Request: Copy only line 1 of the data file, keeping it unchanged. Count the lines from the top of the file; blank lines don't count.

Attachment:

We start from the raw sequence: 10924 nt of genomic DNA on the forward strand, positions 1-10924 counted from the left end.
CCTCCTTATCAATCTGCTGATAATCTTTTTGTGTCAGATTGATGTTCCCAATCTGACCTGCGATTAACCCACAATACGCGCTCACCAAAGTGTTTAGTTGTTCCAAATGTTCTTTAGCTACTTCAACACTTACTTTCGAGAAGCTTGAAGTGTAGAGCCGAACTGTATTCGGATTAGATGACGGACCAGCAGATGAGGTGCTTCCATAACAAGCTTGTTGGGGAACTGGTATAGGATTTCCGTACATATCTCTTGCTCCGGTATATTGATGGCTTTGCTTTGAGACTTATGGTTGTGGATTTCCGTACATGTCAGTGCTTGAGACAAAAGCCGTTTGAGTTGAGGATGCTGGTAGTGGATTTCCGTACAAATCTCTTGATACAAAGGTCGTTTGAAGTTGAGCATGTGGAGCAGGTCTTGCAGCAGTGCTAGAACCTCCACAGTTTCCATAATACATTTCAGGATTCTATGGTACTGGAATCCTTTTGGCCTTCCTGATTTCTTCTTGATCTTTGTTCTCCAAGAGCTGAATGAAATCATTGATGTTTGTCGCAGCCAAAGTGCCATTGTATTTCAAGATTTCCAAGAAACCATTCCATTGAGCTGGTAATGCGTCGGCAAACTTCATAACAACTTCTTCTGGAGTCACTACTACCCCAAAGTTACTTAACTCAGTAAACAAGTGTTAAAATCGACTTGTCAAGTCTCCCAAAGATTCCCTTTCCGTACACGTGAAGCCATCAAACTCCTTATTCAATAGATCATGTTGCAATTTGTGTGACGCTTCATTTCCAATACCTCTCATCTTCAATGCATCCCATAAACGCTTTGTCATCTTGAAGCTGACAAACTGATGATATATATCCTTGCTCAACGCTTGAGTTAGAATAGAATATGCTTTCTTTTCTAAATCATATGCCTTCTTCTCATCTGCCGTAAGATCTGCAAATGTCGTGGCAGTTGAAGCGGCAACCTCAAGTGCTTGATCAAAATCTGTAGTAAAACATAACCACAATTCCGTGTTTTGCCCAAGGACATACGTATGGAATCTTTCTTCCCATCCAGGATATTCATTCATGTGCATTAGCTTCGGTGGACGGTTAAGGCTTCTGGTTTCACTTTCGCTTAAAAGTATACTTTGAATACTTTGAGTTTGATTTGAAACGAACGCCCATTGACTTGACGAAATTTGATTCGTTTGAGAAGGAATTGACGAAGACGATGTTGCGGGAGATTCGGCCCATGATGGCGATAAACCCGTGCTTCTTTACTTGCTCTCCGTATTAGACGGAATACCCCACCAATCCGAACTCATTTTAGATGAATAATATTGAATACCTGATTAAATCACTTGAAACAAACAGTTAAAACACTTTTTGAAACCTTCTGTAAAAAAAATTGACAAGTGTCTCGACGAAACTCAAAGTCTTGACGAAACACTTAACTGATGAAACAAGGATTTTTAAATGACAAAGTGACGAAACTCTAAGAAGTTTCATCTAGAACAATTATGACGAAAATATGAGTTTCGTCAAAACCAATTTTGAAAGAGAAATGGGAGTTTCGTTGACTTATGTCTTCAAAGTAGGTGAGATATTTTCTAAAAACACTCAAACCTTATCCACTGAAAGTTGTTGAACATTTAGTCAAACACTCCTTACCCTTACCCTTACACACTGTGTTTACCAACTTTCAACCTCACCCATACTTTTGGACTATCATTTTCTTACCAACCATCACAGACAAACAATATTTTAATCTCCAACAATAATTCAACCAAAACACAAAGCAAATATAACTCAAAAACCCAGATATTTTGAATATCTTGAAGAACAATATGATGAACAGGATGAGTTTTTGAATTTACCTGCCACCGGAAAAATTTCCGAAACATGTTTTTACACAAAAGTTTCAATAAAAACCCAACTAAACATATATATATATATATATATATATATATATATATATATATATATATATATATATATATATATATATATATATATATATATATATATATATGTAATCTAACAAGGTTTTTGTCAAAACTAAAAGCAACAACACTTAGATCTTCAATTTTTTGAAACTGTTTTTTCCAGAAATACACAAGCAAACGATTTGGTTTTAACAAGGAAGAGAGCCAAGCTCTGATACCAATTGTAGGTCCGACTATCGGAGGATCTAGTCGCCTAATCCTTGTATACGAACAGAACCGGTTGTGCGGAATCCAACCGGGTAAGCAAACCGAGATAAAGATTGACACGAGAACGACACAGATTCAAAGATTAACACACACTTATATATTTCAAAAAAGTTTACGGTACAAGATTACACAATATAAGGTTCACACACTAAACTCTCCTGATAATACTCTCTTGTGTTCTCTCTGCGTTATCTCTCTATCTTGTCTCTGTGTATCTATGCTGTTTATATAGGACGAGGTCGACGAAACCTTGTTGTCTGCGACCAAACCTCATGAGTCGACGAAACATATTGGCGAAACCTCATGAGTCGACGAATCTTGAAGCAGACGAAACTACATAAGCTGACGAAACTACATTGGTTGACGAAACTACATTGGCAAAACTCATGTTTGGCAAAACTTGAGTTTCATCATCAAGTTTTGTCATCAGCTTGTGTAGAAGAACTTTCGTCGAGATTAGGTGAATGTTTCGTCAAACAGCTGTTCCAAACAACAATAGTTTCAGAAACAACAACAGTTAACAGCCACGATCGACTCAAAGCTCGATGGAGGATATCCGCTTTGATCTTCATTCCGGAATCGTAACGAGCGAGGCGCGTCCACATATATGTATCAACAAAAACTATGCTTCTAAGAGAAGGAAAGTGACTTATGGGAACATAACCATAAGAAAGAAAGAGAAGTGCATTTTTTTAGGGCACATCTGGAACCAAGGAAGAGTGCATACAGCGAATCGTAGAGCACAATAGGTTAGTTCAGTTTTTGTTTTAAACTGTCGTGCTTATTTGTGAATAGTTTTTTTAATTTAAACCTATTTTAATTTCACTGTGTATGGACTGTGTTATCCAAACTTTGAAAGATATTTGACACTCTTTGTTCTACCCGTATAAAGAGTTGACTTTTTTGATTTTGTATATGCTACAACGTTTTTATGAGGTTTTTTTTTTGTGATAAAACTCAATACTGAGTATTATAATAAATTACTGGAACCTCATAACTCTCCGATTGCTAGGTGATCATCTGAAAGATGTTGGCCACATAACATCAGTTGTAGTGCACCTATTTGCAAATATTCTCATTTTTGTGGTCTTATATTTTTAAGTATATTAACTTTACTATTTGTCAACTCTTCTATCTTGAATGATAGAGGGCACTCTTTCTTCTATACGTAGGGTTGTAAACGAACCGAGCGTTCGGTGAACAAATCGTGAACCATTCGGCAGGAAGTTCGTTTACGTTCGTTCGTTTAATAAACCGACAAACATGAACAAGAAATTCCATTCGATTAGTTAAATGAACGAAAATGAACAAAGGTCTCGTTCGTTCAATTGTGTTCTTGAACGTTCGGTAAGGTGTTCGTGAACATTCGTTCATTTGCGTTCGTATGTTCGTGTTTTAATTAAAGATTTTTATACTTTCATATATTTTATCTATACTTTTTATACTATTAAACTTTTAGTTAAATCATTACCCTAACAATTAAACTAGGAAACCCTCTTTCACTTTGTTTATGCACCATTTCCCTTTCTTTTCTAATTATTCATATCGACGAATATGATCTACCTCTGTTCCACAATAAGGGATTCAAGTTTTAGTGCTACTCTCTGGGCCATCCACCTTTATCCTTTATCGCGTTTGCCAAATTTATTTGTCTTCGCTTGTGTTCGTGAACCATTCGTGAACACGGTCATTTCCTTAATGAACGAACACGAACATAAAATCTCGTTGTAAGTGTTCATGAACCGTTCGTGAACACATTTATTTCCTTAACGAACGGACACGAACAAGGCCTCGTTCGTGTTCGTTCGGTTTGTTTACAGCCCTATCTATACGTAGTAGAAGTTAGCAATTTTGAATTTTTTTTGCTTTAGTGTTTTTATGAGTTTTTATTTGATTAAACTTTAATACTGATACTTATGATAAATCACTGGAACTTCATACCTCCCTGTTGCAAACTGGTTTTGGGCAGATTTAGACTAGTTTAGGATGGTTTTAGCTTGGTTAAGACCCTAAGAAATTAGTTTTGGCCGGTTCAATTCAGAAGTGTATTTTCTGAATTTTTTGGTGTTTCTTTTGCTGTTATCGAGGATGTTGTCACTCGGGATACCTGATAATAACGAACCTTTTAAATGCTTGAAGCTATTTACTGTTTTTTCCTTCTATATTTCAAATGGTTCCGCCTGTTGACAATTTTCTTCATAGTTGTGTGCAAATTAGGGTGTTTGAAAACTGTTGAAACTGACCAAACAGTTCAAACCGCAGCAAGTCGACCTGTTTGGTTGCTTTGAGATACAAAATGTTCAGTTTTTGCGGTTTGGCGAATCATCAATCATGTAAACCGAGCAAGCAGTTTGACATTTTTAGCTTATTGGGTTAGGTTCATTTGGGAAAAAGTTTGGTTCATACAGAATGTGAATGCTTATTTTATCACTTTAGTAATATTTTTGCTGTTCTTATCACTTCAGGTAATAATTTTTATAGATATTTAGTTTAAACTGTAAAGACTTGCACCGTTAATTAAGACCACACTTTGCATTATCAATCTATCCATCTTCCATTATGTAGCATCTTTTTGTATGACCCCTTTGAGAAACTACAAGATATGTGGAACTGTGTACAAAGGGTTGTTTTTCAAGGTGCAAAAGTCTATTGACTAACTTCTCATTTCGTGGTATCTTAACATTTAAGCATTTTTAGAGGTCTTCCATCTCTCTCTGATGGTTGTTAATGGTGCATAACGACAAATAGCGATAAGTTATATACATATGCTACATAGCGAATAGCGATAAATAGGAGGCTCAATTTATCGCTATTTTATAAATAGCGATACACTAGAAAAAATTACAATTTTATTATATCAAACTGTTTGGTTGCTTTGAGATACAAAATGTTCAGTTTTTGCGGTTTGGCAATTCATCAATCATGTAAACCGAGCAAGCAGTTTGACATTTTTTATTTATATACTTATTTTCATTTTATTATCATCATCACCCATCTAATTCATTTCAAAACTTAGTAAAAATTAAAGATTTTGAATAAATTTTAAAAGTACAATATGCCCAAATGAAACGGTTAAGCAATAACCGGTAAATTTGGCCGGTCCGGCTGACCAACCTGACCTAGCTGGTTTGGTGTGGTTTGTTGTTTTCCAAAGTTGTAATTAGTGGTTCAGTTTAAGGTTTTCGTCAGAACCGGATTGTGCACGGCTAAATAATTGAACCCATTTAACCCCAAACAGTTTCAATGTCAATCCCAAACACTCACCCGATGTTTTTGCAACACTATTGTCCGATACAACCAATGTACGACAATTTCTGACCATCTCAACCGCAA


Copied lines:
We start from the raw sequence: 10924 nt of genomic DNA on the forward strand, positions 1-10924 counted from the left end.